Nwachukwu Kingsley
Member
29 days ago

In cases where an invoice’s stated value for a transaction does not match up with market conditions, Customs will use the market value to determine the true cost of the transaction and that is why the imports duties might be high.

Christiana
Member
29 days ago

Nigeria is already in an unexplainable state, why do they have to increase import duty?? This people are fully aware that this will directly affect the price of food stuffs, this is just an inconsiderate act

Tolaniiii
Member
29 days ago

This is the major reason why tiffs are super expensive, the government needs to be considerate when making this type of decision.

Bola12
Member
29 days ago

This is just a means of discouraging importation, it’s high time we stopped depending on imported goods and start looking for means to produce this things in our country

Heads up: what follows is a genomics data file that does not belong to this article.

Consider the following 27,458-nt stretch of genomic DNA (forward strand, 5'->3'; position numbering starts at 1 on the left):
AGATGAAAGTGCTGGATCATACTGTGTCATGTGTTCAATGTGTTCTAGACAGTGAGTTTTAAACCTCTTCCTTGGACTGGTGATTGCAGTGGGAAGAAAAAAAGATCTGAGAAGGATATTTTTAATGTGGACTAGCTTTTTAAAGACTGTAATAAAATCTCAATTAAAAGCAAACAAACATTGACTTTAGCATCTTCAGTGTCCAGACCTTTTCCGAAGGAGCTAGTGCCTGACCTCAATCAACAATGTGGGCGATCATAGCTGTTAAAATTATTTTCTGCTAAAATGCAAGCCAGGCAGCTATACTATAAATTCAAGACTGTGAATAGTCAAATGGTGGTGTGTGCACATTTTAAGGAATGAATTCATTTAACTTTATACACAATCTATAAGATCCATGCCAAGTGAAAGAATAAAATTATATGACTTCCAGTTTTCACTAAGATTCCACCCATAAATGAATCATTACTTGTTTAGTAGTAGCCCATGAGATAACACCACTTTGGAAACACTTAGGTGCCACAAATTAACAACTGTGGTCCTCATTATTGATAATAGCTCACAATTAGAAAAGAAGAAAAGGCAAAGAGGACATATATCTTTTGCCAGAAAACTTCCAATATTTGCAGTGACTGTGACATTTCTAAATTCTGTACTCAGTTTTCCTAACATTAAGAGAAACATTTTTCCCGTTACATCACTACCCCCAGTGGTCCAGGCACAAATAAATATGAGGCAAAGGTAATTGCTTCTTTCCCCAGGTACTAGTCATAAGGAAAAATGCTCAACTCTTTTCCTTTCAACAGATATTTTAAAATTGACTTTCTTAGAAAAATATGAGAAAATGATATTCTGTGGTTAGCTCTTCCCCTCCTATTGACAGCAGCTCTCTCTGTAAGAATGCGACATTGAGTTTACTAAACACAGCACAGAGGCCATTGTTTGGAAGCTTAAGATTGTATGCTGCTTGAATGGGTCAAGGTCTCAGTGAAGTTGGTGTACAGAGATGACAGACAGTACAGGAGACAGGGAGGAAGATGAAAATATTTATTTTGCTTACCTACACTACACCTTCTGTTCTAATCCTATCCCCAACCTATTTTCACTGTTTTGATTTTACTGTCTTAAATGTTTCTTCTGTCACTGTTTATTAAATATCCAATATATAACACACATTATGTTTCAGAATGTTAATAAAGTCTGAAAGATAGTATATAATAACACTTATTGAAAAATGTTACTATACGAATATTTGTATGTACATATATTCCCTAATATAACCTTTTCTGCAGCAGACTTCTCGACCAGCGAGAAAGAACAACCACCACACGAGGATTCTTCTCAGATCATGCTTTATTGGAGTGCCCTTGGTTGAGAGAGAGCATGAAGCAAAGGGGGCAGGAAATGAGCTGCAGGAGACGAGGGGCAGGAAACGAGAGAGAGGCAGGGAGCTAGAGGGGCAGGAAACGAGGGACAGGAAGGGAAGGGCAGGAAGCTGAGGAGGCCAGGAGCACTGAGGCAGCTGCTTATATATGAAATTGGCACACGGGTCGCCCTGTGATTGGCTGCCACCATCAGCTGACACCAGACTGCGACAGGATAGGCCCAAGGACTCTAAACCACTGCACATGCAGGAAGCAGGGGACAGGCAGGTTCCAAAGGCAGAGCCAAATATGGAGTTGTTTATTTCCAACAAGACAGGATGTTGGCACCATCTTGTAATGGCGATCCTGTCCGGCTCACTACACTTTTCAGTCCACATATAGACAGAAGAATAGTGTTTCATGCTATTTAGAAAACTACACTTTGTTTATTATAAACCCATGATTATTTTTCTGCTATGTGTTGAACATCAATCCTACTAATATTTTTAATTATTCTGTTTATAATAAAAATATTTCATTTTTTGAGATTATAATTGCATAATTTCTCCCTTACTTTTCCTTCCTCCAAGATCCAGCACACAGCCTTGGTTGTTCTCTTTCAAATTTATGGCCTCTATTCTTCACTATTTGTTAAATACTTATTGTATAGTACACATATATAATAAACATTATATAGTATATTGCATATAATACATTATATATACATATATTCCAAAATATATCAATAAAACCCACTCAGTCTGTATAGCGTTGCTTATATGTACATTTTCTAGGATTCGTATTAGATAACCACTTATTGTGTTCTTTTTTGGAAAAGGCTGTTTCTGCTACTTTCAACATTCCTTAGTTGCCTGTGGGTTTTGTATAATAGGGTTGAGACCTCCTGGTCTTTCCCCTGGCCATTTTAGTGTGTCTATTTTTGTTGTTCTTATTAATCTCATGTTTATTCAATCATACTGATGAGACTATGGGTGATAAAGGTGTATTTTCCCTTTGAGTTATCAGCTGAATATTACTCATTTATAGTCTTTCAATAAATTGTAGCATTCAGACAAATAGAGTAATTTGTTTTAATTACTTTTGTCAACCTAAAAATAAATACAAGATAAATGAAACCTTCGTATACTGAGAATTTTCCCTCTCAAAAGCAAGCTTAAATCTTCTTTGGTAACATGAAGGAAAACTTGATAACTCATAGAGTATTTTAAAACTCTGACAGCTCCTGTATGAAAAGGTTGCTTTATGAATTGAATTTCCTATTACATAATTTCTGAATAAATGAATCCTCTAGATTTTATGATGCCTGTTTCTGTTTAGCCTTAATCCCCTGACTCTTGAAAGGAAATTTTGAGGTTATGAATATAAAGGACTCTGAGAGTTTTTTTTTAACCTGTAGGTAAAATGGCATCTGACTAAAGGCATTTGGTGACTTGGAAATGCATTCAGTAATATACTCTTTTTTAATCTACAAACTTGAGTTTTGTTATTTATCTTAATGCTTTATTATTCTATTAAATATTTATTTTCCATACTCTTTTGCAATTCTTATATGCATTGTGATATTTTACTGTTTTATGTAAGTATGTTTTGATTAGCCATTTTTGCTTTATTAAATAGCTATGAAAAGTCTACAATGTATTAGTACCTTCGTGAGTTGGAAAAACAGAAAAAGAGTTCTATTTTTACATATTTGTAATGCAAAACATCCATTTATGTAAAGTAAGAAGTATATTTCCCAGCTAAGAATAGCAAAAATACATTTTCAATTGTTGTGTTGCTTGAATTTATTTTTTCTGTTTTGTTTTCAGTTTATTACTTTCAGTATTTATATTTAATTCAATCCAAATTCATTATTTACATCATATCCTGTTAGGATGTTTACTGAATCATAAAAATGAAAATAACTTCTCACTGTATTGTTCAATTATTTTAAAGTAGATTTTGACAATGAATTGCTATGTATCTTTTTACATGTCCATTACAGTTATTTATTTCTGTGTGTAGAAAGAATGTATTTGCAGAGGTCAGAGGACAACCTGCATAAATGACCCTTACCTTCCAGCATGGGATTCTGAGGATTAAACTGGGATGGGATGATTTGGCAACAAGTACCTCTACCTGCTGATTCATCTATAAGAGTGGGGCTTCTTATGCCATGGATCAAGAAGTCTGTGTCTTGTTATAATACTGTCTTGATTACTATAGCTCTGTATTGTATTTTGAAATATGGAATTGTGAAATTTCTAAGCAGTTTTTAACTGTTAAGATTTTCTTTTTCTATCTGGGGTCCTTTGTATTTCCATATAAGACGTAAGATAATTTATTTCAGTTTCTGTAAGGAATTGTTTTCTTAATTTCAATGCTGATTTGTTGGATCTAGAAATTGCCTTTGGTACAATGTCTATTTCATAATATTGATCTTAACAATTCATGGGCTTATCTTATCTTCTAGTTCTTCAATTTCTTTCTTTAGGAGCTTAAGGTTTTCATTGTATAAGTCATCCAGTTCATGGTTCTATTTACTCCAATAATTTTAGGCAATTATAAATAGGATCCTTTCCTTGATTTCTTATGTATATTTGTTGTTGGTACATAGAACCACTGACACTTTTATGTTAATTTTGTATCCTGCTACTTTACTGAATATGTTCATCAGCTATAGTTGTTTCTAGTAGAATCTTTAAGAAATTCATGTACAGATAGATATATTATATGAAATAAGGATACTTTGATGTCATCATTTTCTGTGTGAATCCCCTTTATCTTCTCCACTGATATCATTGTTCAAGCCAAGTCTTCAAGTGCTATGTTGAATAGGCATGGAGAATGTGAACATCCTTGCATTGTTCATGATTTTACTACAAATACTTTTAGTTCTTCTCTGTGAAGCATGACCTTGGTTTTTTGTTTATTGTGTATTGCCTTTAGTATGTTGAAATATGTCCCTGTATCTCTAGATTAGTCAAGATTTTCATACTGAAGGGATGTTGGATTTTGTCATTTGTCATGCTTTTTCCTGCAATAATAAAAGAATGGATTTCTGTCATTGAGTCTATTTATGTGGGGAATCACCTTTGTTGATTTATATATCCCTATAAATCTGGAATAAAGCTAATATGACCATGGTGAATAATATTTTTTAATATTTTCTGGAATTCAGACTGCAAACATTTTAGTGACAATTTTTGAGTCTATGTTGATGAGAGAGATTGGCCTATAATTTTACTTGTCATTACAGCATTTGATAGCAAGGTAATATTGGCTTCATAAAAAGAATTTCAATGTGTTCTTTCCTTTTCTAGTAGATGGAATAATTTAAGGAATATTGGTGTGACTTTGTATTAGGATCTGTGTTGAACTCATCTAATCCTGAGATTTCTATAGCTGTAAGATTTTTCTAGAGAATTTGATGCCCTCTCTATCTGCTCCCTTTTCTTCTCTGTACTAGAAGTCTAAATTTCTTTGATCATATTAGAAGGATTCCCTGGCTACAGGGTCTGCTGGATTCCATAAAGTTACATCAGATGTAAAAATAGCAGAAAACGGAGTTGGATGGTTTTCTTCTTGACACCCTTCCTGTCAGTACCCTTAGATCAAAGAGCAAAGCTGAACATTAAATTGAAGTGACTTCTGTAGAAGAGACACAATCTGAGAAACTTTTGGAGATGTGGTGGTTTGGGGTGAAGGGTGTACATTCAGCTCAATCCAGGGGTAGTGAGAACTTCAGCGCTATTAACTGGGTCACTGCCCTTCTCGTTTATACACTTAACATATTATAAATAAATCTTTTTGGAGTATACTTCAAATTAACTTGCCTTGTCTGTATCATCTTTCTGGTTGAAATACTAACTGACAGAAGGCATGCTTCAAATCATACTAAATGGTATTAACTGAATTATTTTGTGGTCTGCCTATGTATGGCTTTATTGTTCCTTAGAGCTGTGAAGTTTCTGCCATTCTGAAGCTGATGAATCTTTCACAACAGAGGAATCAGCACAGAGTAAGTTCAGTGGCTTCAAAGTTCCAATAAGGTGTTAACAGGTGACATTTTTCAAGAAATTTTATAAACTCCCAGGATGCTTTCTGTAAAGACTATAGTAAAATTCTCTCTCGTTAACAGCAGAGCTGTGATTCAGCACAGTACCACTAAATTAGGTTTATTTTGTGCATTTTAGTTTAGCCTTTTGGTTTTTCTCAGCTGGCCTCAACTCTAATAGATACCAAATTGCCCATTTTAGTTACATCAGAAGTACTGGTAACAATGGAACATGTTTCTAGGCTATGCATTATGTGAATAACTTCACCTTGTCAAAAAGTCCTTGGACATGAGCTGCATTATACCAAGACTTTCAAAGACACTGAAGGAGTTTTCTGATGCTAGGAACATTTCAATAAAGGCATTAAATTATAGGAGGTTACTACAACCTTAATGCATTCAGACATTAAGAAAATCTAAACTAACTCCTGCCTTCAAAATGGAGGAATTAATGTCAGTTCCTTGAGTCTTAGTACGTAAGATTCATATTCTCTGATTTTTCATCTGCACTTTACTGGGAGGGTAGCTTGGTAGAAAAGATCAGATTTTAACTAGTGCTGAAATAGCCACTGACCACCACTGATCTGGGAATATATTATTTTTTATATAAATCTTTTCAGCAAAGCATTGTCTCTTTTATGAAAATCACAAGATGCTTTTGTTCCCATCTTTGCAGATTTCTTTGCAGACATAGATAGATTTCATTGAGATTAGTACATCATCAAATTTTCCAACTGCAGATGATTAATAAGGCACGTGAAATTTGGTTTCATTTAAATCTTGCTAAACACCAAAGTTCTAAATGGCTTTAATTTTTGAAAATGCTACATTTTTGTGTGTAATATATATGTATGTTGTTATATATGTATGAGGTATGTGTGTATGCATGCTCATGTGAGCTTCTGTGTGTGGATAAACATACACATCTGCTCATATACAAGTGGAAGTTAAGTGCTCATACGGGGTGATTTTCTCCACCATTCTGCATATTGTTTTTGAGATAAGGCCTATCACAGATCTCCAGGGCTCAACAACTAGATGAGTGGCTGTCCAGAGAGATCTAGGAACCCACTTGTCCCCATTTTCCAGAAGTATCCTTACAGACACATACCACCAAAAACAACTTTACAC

Ultra0711
Member
29 days ago

Although its cannot be overemphasized that the Russia-Ukraine war also affect our economy in Nigeria, but our government needs to strategize and find a way to diversify with other resourceful sector so we won’t be affected for long.

Adesanyaj72
Member
29 days ago

Many already struggling economies are likely to experience a worsening of shortages, famine, and political instability as a result of the crisis. Since Russia is the world leader in fertiliser production, Nigeria is included.

Hassan Isa
Member
29 days ago

The war initiated by Russia caused disruptions in the chain of global food supply. In particular, it blocked grains from leaving the region known as the “breadbasket of the world,” which led to a dramatic increase in the cost of food anywhere in the world.

Godsewill Ifeanyi
Member
29 days ago

Many suppliers had abandoned their work because of the escalating cost of the commodities that were required for the preparation of meals.

Kazeem1
Member
29 days ago